Asked if the constant fund-raising was draining, Matt Murphy said, “Oh yeah, but don’t get me wrong, we’ll do whatever it takes. We committed to Troy a long time ago. It would be nice if we didn’t have to ask people for stuff. But we’ll continue to do it.”

What is frustrating to many parents and athletes is that the rules are not consistent throughout the U.S. Olympic programs. Different disciplines, in both summer and winter sports, fund their athletes in different ways.

In biathlon, for example, athletes can receive monthly stipends, ranging from $500 to $2000, if they achieve certain World Cup criteria, according to Max Cobb, the president of U.S. Biathlon.

Cobb said biathlon’s low profile in the sports hierarchy is one reason they offer the stipends.

“We’re not convinced (their athletes) could raise enough on their own to do the things they need to do to be competitive on the international level,” said Cobb.

“Our goal is to minimize the financial burden on those athletes. It’s always going to be a burden, it’s never going to go away in our society. We try to make it an acceptable level.”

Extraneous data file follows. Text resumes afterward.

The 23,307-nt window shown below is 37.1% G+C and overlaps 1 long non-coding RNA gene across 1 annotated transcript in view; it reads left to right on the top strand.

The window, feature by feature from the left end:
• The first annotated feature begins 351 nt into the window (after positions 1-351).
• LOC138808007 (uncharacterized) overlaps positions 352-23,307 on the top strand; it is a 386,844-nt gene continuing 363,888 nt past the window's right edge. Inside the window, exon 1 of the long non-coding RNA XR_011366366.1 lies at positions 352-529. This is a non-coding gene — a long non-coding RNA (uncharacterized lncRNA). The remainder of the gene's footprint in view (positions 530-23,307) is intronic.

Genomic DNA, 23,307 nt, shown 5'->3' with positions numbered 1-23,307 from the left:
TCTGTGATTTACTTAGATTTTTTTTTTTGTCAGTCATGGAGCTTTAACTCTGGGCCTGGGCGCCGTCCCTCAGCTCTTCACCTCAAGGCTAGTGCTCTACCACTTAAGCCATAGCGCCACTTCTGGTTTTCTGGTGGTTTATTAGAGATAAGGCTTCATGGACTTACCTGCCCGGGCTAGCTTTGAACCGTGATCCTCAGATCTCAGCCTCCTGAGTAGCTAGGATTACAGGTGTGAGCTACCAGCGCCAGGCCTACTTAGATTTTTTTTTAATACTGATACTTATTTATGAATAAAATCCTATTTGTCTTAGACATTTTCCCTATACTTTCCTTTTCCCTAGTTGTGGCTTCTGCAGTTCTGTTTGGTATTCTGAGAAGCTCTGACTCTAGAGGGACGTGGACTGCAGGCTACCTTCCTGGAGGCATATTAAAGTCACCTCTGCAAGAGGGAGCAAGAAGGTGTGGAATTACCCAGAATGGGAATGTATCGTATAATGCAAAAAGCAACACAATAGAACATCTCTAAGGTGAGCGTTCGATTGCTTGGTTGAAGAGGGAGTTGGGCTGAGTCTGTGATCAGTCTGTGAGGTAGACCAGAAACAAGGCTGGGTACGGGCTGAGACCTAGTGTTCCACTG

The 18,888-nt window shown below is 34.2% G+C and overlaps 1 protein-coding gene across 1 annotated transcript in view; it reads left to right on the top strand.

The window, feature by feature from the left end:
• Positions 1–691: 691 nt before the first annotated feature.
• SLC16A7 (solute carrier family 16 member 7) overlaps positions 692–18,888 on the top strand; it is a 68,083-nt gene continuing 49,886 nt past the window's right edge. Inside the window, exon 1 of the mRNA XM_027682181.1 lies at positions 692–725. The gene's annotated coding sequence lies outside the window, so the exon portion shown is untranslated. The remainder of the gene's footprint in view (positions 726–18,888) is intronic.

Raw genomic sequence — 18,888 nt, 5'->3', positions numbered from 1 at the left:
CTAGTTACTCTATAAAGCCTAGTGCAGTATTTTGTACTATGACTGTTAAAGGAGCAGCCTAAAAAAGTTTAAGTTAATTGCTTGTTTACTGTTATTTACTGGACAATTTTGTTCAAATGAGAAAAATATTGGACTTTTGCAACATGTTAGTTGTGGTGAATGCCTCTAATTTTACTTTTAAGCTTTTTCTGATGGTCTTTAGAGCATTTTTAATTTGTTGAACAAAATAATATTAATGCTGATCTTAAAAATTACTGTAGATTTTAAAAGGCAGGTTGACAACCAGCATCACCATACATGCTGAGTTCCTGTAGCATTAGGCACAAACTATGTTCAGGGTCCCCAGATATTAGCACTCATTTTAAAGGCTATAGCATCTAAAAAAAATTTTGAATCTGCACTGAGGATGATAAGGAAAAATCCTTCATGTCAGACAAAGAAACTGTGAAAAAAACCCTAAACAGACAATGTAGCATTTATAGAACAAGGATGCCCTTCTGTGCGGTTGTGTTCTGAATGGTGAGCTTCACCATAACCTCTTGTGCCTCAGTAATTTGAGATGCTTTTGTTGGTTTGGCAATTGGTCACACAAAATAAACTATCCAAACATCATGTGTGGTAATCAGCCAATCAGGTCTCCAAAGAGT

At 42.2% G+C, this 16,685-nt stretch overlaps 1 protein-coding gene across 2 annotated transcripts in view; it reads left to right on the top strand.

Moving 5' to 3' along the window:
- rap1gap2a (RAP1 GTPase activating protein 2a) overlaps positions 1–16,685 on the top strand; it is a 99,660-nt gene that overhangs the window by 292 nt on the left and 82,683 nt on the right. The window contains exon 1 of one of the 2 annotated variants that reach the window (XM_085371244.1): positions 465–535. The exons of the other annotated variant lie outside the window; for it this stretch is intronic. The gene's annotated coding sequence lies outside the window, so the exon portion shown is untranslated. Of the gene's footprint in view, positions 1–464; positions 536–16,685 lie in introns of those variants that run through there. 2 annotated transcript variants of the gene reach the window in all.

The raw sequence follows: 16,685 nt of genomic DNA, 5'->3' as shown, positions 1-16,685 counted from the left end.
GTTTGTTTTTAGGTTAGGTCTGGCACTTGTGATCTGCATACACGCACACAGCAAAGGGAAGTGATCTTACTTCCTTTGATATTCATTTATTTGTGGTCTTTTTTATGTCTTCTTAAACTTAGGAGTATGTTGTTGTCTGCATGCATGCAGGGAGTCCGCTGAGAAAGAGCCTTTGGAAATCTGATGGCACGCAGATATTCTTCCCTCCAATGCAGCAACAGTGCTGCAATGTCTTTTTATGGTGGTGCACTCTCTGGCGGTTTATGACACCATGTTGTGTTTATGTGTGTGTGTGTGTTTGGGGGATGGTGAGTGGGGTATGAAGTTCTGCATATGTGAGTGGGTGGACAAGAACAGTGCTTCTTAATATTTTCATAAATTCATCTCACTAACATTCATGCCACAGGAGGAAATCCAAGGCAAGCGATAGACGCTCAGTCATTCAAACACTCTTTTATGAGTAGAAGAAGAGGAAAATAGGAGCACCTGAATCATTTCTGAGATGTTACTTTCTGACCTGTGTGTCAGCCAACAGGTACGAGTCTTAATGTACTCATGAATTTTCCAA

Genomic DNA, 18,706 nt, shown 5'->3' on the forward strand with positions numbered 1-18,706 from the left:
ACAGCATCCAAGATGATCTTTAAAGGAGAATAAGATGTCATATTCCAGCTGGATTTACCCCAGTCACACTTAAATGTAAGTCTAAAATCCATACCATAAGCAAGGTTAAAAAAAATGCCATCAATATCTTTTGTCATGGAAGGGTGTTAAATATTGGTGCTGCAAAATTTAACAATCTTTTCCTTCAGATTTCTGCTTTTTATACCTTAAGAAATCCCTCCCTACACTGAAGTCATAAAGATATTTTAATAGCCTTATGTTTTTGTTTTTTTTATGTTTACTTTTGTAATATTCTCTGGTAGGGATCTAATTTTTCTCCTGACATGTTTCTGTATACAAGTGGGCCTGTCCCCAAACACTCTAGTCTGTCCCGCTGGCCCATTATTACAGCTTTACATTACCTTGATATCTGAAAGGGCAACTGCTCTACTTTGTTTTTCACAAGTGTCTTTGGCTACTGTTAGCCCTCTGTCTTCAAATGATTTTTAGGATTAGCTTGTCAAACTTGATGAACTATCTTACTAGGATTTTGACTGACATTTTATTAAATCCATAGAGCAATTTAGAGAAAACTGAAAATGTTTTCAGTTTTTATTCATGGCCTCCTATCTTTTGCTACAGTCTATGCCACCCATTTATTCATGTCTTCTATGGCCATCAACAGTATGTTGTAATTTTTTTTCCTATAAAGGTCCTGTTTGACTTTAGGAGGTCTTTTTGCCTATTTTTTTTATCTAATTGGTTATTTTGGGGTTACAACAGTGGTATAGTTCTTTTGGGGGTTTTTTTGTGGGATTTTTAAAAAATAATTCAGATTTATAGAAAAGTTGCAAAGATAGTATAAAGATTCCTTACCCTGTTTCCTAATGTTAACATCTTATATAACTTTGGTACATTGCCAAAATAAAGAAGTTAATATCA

There are some who suggest that the system needs to change, that the athletes should be fully funded if they’re expected to compete at the highest levels, or the funding should at least partially trickle down to the lower levels.

But Dave Cota, echoing something Wescott said earlier, said the fundraising is part of how families support their children’s dreams.

“You have no idea what we went through for three or four years,” he said. “We were shelling out as much as some people were paying for college.

“It’s not easy at all. You’ve got to want to do it. And you’ve got to earn it. I think that’s the way it should be.”